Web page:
For a little while, running barefoot was a popular trend—until the uninitiated started stepping on rocks and splitting their toes open on curbs. Then the industry lashed back, unloading super-soft marshmallow sneakers that felt like you were running inside a bouncy house. Now we’re at a good equilibrium, with shoe companies offering all ranges of shoes—it’s a buyer’s market no matter your preference.

And yet, while shoe companies may have figured out the market of ground-pounders, scientists are still puzzled by it. Prevailing wisdom in running circles had long held that forefoot strikers—that is, people who landed on the balls of their feet—caused less impact on their bodies than people who landed on their heels. But a new study out of Harvard shows that how runner's foot hits the ground might not actually make a difference.

Researchers looked at 110 middle-aged barefoot runners, 69 who were injured (shocking) and 41 who were healthy, according to new research presented at the annual Association of Academic Physiatrists Annual Meeting. The researchers then threw them all on a treadmill, aimed a high-speed camera aimed at their legs, and let ’em rip.

“We hypothesized that those rearfoot strike runners that had higher foot and tibial angles would have higher impact loading rates, and therefore would have a higher risk of a running injury,” said Robert Diaz, M.D., resident physician at Spaulding Rehabilitation Hospital/Harvard Medical School and lead author.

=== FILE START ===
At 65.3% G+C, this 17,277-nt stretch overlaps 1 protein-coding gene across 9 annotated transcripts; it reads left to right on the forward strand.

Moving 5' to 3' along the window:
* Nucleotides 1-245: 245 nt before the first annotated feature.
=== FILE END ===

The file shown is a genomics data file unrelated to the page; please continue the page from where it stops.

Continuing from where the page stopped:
But that’s not what they found. In fact, there was no correlation between rearfoot strikers and impact rates, Diaz said.

While the study is obviously limited—it's hard to draw too many hard conclusions from a look at 110 people—it seems that many factors contribute to how hard your body absorbs running impact, and not just how you land. The main takeaway: You'll need to find your own "correct" way to run—be it barefoot or in moon boots.

“For those runners who are interested in lowering their impact loading and injury risk, we recommend evaluation in a running lab,” Diaz said.

And in the meantime, if shin splints are bothering you, here's a look at nine ways to heal up.